Laura Erickson's For the Birds

Saturday, January 12, 2019

The Real Crisis at Anzalduas Park on the Mexican Border

(Yet another radio program transcript that elicited at least one angry call from a listener complaining that I got political. These people don't contact me, and never seem to find errors in what I report. They just don't think bird stories should ever have a political point of view, even when about birds that are in serious jeopardy because of a political issue, and so want to remove my voice from the airwaves.) 

Anzalduas Park sign

Last week, one of my favorite birding places made the news. Anzalduas Park, a friendly little gem right along the Rio Grande River, was used for a press conference to highlight what some call the "crisis" of illegal immigration.

I spent my birthday morning there in 2013 when I was doing my Big Year. By then the number of undocumented immigrants coming over our southern border was already much lower than it had been at the peak, during the Clinton administration. In recent years, that number includes more refugee families from Central America than other undocumented people, too; refugees almost always immediately report to authorities because they're seeking asylum.

From The New York Times

As a woman traveling and birding alone, I stay alert to danger, but despite all the time I spent birding along the border that very year, in Texas, New Mexico, and Arizona, often all by myself and of course unarmed, as I was that morning at Anzalduas County Park, even when searching the trees and sky right across the river from Mexico, I never thought about people crossing the border. The signs at the park did warn of some potential problems: above the 10-mph speed limit sign was a warning, “Slow: Children at Play,” and also a sign saying “Watch for snakes.”

Anzalduas Park

I was too busy enjoying the host of wonderful birds in that critical habitat along the Rio Grande to think much about snakes except as photo ops, and didn't luck into seeing any at all.

Great Egret enjoying the view of two countries.

At the park that morning in 2013, I photographed Great Egret, Zone-tailed Hawk, Black and Turkey Vultures, Inca Dove, Ringed Kingfisher, Golden-fronted Woodpecker, Crested Caracara, Great Kiskadee, Tropical Kingbird, Vermilion Flycatcher, Loggerhead Shrike, Northern Mockingbird, Great-tailed Grackle, and Altamira Oriole, as well as several butterflies.

Zone-tailed Hawk

Inca Dove

Ringed Kingfisher

Golden-fronted Woodpecker

20131111-IMG_0649.jpg

Tropical Kingbird

Vermilion Flycatcher

Loggerhead Shrike

Northern Mockingbird

Great-tailed Grackle

Little Yellow

Pearl Crescent

The only one who gave me rather a disrespectful eye that whole morning was a male fox squirrel feeling rather macho.

Eastern Fox Squirrel

It was at Anzalduas Park that I saw the one and only Hook-billed Kite I was to see during my entire Big Year. Indeed, to this day it remains the only one I’ve ever seen in the United States.

Unfortunately, I didn’t get a photo of it. The very moment I saw it flying over the river and started running for a better vantage point, I had an encounter with a real danger not mentioned on those signs—something that constitutes a bigger crisis, to birds and at least a few humans, than illegal border crossings. I tripped on a big wad of monofilament tangled in the weeds on the ground.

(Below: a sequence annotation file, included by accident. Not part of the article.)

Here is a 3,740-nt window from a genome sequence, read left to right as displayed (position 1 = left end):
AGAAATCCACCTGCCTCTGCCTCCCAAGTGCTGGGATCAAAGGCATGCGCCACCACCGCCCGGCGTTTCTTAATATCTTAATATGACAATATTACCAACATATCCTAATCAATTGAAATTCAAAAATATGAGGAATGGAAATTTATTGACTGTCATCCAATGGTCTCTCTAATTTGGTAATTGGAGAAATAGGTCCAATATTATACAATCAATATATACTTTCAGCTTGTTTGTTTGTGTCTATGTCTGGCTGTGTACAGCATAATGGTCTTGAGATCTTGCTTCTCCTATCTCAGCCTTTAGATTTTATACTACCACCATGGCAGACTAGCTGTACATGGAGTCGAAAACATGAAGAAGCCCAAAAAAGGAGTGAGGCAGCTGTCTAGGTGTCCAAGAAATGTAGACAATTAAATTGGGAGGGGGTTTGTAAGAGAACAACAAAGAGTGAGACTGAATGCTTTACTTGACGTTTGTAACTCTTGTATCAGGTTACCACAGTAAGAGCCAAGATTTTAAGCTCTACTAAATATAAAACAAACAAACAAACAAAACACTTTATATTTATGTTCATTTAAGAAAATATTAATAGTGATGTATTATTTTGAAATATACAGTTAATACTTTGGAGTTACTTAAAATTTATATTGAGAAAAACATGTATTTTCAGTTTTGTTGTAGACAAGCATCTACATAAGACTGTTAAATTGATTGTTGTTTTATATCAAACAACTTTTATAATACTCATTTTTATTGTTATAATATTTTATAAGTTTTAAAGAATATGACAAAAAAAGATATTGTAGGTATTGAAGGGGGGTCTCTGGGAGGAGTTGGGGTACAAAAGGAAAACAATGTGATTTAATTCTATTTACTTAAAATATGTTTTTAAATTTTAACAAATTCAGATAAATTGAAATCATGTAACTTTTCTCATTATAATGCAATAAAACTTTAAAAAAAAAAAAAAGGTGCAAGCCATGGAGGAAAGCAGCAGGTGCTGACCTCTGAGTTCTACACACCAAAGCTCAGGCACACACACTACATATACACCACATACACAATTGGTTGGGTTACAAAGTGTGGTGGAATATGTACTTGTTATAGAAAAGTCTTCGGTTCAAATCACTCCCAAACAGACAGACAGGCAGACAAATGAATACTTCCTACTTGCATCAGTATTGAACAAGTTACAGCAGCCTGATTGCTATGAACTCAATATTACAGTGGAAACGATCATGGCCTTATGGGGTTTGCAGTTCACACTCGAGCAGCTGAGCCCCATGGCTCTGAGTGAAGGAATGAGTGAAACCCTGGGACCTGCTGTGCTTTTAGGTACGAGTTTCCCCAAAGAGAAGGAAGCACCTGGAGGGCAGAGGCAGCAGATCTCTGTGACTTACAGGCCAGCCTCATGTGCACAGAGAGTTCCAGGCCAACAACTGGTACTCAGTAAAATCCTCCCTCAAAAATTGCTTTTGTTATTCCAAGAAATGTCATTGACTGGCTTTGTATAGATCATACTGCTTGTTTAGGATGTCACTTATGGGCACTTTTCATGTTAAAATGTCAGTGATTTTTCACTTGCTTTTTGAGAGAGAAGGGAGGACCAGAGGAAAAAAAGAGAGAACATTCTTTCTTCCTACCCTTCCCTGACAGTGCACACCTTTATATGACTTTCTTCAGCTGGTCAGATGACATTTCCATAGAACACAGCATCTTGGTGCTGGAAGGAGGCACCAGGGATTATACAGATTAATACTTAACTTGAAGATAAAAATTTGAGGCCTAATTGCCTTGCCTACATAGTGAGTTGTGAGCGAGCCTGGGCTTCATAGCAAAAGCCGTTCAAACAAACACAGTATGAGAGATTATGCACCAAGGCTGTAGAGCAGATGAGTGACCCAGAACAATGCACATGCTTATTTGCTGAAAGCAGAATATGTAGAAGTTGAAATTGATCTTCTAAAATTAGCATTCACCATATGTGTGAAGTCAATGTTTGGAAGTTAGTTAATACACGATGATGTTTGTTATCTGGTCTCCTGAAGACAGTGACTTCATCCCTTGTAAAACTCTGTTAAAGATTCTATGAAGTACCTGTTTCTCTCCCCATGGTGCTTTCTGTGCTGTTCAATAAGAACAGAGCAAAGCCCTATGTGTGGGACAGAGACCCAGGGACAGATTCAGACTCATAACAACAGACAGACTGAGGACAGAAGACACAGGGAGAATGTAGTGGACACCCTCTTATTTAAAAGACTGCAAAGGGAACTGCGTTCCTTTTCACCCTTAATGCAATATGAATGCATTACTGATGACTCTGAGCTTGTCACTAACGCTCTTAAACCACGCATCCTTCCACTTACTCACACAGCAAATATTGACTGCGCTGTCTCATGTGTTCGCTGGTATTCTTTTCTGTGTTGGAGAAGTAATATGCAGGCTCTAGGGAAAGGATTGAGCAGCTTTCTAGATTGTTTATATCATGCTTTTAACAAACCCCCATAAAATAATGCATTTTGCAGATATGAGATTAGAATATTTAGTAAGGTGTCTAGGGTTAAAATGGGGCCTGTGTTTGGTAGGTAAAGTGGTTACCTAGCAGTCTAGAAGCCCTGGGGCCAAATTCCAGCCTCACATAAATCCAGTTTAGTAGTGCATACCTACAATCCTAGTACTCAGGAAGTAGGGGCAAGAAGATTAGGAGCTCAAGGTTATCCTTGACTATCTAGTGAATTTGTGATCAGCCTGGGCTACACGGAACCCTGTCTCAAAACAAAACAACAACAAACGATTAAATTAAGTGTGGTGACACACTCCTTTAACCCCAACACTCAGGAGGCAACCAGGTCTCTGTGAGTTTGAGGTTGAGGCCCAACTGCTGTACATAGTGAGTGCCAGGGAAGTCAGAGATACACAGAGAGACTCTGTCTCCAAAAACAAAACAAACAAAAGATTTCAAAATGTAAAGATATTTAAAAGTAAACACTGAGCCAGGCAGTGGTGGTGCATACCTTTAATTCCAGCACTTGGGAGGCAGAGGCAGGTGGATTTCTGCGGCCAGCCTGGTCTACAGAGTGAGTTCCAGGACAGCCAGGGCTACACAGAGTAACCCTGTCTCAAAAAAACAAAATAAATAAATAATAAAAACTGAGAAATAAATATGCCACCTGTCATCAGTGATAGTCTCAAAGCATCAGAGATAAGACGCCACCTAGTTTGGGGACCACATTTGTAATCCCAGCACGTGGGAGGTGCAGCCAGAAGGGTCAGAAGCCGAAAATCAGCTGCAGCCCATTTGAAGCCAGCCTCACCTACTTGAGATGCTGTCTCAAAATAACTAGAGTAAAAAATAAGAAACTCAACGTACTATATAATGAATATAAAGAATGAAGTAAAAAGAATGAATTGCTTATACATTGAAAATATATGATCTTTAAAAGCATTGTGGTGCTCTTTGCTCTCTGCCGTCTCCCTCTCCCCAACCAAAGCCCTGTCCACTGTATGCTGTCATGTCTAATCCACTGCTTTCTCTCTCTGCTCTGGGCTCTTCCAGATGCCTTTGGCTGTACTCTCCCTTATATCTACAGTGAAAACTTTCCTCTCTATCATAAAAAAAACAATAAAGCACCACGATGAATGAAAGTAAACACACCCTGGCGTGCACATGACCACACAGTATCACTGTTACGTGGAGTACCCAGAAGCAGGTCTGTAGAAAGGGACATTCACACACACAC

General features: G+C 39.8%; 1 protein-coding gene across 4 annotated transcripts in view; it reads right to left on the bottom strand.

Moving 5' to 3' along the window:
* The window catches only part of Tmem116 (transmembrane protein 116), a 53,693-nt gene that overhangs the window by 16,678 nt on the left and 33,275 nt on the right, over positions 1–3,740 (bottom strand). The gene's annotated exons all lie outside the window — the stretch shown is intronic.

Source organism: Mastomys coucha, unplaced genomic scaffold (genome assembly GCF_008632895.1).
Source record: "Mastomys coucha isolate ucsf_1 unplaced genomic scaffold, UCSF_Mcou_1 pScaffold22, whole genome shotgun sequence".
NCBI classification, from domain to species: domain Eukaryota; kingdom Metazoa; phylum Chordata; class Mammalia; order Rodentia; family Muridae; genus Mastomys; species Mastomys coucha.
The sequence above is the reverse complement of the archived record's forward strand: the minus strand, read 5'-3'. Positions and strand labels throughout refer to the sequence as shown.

Wad of monofilament

I scraped both knees and hurt my wrists but managed to hang onto my camera so was no worse for the wear except missing the chance to photograph that Hook-billed Kite. My only picture of that species remains one of a perched bird I took in Guatemala in 2007.  The only other time I saw one was in Costa Rica in 2002.

Hook-billed Kites are a lot harder to come by than monofilament. Over my years of birding, I’ve found dead birds dangling from it, live birds entangled that I’ve managed to rescue, and entangled birds who weren’t catchable, facing difficulties and almost certainly shortened lives thanks to monofilament. I’ve tripped on it before, too, though never so badly as at Anzalduas that morning—it was so attached to sturdy weeds that it was unyielding and I was running too fast. I of course spent several minutes pulling out that wad to properly dispose of when I got home. I wonder if, when the Secret Service scoured the area before the press conference, they were alert to that clear and present danger. 

In good fishing areas, I’ve seen plenty of monofilament line receptacles, set out by DNRs, non-profits, Boy Scouts, and volunteers. Most of the people I know who love fishing love the natural world, too, so carelessness about monofilament disposal seems cosmically thoughtless and irresponsible, especially with those receptacles available in so many areas. Of course, sometimes a line gets caught on an overhead wire or branch, and becomes genuinely irretrievable. But most of the line I see is wadded up on the ground, tossed aside like litter. When a receptacle isn’t available, unwanted monofilament should be wadded up and cut into pieces before disposal. Monofilament is not recyclable with other plastics.

Monofilament
Monofilament bin in Santa Cruz, California
After a full morning of birding, I pulled out my bag lunch and sat down at a picnic table. It looked to me as if some people on the other side had the same idea. We waved back and forth as neighbors often do.

Like so many other lovely places along the Rio Grande River, Anzalduas Park will almost certainly be destroyed by any border wall—the park lines the river, and the wall will have to be far enough inland to prevent flood damage. Based on my personal experience, Anzalduas County Park needs a monofilament line recycling bin way, way more than it needs a border wall.

Great Egret

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